Ample room ahead to increase market share of Vietnamese pineapples in Europe

Wednesday, August 31, 2022  14:43

VOV.VN - Vietnamese businesses are required to abide by regulations relating to quality standards in order to increase the market share of pineapple products in the European market, according to industry insiders.

During a recent consultation session held to discuss pineapple exports to Europe, Nguyen Thi Thu Thuy, deputy director of the Export Promotion Centre under the Vietnam Trade Promotion Agency (Vietrade), emphasised that Europe is one of the largest consumers of Vietnamese agricultural products.

The EU-Vietnam Free Trade Agreement (EVFTA) can be considered a good opportunity for local agricultural products to penetrate major markets with high selling prices, she said, adding that domestic firms must make further changes to export their products in a sustainable manner to the demanding market.

With regard to demand for pineapple in the Netherlands, Inge Ribbens, specialist of the International Affairs Department under the Dutch association for the Promotion of Import and Export of Fresh Fruits, revealed that the Netherlands can serve as the gateway for various types of fruit products to be exported to the European market.

The Dutch expert therefore recommended that Vietnamese businesses acquire relevant information on European regulations on quality standards, quarantine policies, and rules on food safety and sustainability related to products, along with the strict requirements set by distributors in order to make further inroads into the market.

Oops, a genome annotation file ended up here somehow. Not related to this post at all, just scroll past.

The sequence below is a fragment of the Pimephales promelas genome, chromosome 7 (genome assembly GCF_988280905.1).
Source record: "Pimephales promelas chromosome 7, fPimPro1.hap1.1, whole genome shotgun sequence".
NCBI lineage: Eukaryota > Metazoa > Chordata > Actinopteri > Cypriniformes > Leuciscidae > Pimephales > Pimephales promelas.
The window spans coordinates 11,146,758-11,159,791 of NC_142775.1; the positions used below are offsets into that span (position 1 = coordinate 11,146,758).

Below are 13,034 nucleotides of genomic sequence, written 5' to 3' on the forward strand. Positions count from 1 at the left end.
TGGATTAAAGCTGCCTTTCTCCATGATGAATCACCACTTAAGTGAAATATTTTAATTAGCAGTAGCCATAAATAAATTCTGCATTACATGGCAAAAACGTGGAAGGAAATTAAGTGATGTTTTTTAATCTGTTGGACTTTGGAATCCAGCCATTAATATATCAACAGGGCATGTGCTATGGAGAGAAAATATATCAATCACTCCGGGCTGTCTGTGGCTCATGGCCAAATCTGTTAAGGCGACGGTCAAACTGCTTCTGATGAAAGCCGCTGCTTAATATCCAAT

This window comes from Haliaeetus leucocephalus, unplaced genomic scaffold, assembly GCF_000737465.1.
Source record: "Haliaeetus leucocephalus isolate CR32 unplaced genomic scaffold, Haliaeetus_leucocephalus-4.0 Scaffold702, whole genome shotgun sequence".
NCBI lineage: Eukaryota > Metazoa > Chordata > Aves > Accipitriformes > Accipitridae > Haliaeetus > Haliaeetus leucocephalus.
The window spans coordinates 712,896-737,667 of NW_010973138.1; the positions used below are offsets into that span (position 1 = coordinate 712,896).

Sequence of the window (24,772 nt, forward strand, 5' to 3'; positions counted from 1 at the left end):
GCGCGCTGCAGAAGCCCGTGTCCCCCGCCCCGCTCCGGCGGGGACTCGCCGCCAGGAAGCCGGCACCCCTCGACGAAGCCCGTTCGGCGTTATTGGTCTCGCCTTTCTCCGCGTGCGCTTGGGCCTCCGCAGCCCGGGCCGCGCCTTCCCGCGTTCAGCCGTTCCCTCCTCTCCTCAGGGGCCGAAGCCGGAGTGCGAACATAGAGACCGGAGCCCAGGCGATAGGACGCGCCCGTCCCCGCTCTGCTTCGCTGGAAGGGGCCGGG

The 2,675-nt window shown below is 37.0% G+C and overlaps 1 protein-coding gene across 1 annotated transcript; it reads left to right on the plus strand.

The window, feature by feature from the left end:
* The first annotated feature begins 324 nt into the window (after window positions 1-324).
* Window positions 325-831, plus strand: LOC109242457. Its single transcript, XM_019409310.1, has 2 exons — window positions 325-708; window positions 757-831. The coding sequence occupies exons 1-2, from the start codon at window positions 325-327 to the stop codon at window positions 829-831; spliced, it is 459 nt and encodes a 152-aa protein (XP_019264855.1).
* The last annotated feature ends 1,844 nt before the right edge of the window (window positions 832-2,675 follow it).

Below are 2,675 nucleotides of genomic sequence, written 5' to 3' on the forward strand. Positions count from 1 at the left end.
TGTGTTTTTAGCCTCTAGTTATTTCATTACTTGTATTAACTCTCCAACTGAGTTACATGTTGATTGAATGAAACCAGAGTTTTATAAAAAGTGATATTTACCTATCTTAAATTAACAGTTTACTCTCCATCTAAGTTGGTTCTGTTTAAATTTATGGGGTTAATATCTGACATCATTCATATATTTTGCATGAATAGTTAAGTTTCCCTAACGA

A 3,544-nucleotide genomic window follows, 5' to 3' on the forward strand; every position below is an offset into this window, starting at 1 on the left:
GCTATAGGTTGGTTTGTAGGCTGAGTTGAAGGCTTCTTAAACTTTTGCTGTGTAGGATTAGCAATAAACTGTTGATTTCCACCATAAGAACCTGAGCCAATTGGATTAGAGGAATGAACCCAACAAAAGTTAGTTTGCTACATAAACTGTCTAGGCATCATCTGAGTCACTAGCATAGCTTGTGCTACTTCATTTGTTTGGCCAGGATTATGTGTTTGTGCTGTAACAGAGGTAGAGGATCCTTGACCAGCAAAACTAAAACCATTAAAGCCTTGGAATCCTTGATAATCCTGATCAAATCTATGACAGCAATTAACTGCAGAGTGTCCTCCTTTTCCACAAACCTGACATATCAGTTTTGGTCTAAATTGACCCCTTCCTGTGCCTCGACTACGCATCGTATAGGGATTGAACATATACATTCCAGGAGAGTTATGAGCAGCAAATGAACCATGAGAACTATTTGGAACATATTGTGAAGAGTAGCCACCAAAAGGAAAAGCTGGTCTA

She went on to suggest that Vietnamese businesses consider attending major global trade fairs such as Fruit Attraction Madrid, SIAL Paris, Fruit Logistica Bangkok, and Gulfood Dubai in order to promote their brands and gain direct access to potential European importers.

Nguyen Duc Thuong, commercial counselor of the Vietnam Trade Office in Switzerland, said Switzerland has recently imported several pineapple products from Vietnam, although the quantity and turnover remains limited.

Vietnamese pineapple products have mainly been sold in Asian and Vietnamese stores and have not been distributed through large supermarket channels, he added.

Thuong said that despite facing fierce competition from regional rivals, there remains plenty of room for canned pineapple and juice products in some niche markets. For fresh pineapples, he added Vietnamese businesses are required to co-operate with Swiss importers from the cultivation stage in a bid to ensure the product quality and design.

Sharing this perspective, Bui Vuong Anh, commercial counselor of the Vietnam Trade Office in Germany, noted that local enterprises must pay attention to the product quality and reduce logistics costs, learn more about consumer tastes, prioritise the export of organic products, as well as utilising the tax incentives of the EVFTA to enter the German market.

During the consultation session, Nguyen Canh Cuong, commercial counselor of the Vietnam Trade Office in the UK, revealed that the office has mobilised a Hong Kong-born businessman to develop a pineapple processing factory in Hau Giang province.

Once the site is ready for production this year, enterprise from Hau Giang and Tien Giang provinces are anticipated to seize upon the opportunity to supply pineapple products to the factory, Cuong noted.